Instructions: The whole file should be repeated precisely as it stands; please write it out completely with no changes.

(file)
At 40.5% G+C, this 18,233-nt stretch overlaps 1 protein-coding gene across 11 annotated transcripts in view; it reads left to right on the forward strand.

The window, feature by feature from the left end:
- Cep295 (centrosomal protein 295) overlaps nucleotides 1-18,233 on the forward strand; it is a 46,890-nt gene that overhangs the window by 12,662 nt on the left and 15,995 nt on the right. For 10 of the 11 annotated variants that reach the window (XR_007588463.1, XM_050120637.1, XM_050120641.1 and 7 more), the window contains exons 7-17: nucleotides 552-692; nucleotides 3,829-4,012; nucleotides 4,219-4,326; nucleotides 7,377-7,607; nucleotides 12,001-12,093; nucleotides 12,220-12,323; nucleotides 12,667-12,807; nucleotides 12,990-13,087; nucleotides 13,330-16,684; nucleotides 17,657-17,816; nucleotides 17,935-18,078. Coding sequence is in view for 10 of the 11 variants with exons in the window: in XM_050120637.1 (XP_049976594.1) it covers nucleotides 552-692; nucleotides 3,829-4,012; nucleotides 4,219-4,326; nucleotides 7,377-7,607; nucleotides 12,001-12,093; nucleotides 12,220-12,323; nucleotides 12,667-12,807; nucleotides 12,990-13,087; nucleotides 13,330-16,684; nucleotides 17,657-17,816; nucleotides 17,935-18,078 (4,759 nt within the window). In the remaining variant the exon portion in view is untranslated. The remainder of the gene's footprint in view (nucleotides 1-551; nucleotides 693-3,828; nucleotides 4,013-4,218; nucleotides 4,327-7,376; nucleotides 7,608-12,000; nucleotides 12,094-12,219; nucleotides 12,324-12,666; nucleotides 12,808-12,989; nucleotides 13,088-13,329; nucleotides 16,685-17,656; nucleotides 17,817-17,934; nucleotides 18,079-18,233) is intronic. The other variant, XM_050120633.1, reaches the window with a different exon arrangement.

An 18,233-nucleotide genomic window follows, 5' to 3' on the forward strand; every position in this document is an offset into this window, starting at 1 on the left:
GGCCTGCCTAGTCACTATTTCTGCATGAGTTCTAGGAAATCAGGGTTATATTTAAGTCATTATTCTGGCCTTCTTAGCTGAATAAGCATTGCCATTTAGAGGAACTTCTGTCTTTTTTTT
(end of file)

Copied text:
At 40.5% G+C, this 18,233-nt stretch overlaps 1 protein-coding gene across 11 annotated transcripts in view; it reads left to right on the forward strand.

The window, feature by feature from the left end:
- Cep295 (centrosomal protein 295) overlaps nucleotides 1-18,233 on the forward strand; it is a 46,890-nt gene that overhangs the window by 12,662 nt on the left and 15,995 nt on the right. For 10 of the 11 annotated variants that reach the window (XR_007588463.1, XM_050120637.1, XM_050120641.1 and 7 more), the window contains exons 7-17: nucleotides 552-692; nucleotides 3,829-4,012; nucleotides 4,219-4,326; nucleotides 7,377-7,607; nucleotides 12,001-12,093; nucleotides 12,220-12,323; nucleotides 12,667-12,807; nucleotides 12,990-13,087; nucleotides 13,330-16,684; nucleotides 17,657-17,816; nucleotides 17,935-18,078. Coding sequence is in view for 10 of the 11 variants with exons in the window: in XM_050120637.1 (XP_049976594.1) it covers nucleotides 552-692; nucleotides 3,829-4,012; nucleotides 4,219-4,326; nucleotides 7,377-7,607; nucleotides 12,001-12,093; nucleotides 12,220-12,323; nucleotides 12,667-12,807; nucleotides 12,990-13,087; nucleotides 13,330-16,684; nucleotides 17,657-17,816; nucleotides 17,935-18,078 (4,759 nt within the window). In the remaining variant the exon portion in view is untranslated. The remainder of the gene's footprint in view (nucleotides 1-551; nucleotides 693-3,828; nucleotides 4,013-4,218; nucleotides 4,327-7,376; nucleotides 7,608-12,000; nucleotides 12,094-12,219; nucleotides 12,324-12,666; nucleotides 12,808-12,989; nucleotides 13,088-13,329; nucleotides 16,685-17,656; nucleotides 17,817-17,934; nucleotides 18,079-18,233) is intronic. The other variant, XM_050120633.1, reaches the window with a different exon arrangement.

An 18,233-nucleotide genomic window follows, 5' to 3' on the forward strand; every position in this document is an offset into this window, starting at 1 on the left:
GGCCTGCCTAGTCACTATTTCTGCATGAGTTCTAGGAAATCAGGGTTATATTTAAGTCATTATTCTGGCCTTCTTAGCTGAATAAGCATTGCCATTTAGAGGAACTTCTGTCTTTTTTTT